Los Angeles

‘A Day Without Immigrants' Protest in Los Angeles

Some immigrants in Los Angeles joined a national "Day Without Immigrants" Thursday, a protest encouraging immigrants to effectively withdraw from the economy for a day to dramatize the roles they play in American society.

"A Day Without Immigrants" actions were planned in Los Angeles, Boston, Philadelphia, Washington, D.C., and other cities with large immigrant populations, with activists urging immigrants to avoid work, school and shopping.

The protest comes in response to President Donald Trump and his 1-month-old administration. The Republican president has pledged to increase deportation of immigrants living in the country illegally, build a wall along the Mexican border, and ban people from certain majority-Muslim countries from coming into the U.S. He also has blamed high unemployment on immigration.

Early Thursday morning in the Los Angeles County city of Cudahy, at least two business was participating in the demonstration, with flyers posted on the windows noting the business would remain closed.

Fred Melgar, who immigrated from El Salvador in the early 80s, kept his driving school closed on Thursday.

"We want to let the government know. This is community," Melgar said. "We provide for the state, okay. Everybody pays taxes. We're here, and we came over here with a dream. And the dream is to be better."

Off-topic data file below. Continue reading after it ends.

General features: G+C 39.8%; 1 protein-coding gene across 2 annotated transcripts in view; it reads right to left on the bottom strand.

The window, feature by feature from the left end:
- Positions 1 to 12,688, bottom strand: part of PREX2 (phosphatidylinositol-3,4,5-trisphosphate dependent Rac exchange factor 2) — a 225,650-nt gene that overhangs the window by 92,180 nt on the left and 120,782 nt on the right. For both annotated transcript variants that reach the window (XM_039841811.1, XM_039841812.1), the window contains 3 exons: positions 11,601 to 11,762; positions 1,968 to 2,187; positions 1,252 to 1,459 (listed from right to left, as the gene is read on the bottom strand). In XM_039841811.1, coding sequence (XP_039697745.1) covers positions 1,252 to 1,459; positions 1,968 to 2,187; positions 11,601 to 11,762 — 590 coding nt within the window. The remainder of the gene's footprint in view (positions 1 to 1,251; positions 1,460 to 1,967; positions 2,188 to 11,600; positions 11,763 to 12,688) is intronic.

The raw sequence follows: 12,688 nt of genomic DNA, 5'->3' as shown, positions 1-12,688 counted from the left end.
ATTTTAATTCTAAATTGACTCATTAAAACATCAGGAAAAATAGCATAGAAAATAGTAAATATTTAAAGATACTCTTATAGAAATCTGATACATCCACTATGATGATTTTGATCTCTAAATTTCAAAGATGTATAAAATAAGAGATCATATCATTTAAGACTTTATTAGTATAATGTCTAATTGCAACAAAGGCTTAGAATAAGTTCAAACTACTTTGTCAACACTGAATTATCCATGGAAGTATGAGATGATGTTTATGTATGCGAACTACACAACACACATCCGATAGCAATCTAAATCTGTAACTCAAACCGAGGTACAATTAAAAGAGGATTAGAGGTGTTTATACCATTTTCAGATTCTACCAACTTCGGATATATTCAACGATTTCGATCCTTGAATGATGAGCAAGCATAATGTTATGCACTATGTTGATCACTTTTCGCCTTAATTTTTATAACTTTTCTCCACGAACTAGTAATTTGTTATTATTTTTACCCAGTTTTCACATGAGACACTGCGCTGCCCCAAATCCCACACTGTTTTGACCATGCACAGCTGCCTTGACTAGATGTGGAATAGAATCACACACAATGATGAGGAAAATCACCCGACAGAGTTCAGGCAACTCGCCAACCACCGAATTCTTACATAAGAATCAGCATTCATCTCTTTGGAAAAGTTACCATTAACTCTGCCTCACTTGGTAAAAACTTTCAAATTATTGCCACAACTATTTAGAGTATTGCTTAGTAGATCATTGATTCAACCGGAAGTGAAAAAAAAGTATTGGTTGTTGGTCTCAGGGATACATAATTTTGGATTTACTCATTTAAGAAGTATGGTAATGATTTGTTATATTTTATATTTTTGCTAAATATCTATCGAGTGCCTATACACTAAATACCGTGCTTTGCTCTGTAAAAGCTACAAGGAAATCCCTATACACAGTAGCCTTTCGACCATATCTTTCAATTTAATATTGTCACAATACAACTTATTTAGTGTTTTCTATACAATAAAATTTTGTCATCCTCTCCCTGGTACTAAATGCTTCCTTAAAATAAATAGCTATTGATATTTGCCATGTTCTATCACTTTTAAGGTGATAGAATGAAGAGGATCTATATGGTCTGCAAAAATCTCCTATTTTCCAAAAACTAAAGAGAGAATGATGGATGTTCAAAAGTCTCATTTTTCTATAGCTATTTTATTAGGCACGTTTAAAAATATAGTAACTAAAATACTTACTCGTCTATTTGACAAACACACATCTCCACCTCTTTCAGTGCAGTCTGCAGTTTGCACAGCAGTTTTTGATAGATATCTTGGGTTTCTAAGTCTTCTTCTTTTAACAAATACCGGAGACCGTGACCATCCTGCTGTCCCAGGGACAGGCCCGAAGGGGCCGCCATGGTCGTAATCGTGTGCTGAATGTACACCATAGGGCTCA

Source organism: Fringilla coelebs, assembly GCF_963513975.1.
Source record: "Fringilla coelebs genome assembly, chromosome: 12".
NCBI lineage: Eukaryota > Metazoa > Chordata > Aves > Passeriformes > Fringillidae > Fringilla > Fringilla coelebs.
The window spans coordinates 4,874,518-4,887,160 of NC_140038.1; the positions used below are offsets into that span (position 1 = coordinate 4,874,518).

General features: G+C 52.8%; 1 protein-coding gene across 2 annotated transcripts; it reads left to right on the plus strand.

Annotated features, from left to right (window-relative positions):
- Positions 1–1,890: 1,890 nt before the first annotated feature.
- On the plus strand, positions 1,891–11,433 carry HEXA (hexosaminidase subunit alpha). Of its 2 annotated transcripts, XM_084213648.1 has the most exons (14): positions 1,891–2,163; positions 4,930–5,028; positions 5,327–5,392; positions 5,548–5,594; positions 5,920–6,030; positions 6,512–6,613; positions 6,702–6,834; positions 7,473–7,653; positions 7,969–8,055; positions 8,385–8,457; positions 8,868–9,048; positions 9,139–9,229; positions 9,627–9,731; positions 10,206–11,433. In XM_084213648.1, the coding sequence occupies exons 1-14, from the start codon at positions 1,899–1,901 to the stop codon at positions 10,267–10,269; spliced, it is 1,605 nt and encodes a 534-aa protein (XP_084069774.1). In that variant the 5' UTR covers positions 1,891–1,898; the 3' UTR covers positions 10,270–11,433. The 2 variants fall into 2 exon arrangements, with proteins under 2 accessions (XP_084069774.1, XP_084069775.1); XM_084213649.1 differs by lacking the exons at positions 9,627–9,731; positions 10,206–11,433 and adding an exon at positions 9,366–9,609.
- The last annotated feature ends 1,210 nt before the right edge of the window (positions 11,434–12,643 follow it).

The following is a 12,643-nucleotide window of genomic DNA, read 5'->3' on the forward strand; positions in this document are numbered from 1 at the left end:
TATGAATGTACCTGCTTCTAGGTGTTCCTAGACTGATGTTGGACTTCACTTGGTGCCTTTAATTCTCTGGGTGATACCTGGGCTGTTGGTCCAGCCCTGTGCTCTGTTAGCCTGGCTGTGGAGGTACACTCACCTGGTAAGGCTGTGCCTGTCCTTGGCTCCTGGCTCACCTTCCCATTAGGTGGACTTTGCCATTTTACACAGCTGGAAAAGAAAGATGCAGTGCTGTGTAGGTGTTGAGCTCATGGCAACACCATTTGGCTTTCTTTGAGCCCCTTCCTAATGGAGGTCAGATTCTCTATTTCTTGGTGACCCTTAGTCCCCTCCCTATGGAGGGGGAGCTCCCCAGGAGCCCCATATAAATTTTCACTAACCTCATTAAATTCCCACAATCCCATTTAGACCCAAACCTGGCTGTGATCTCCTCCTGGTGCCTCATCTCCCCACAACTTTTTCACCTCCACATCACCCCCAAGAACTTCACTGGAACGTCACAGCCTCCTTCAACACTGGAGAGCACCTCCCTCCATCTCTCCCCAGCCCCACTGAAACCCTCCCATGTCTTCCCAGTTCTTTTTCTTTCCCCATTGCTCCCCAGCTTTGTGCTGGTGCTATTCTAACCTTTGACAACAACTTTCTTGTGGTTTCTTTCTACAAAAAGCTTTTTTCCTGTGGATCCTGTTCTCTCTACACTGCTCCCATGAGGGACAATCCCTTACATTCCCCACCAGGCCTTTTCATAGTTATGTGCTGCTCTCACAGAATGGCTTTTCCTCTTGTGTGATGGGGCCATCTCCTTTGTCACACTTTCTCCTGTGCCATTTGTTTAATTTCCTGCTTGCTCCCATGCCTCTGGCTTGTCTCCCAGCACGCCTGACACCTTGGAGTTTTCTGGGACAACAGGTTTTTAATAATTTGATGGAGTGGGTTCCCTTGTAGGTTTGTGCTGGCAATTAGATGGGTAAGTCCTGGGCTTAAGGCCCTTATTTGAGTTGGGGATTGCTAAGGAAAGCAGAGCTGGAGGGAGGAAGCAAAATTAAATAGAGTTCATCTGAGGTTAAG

Javier Signeros said he wanted to support his friends and his people, but was on his way to work Thursday morning because he has to support his family and get food on the table.

The Los Angeles Unifed School District left voicemails for parents and employees, urging them not to skip school, Wednesday night.

"While we respect everyone's right to have their voices heard and toparticipate in civic action such as protest, all students and staff are encouraged and expected to come to school," Alma Pena-Sanchez, the LAUSD's chief of staff, told parents and employees Wednesday night in the voicemail.

The LAUSD, the nation's second-largest school district, is 74 percent Latino. Pena-Sanchez said the district's campuses offer a "safe and productive forum where students can express their thoughts and feelings."

"I urge students and staff not to disrupt learning by participating in protest or walkouts during the instructional day," she said.

Toni Guinyard, City News Service and the Associated Press contributed to this report. 

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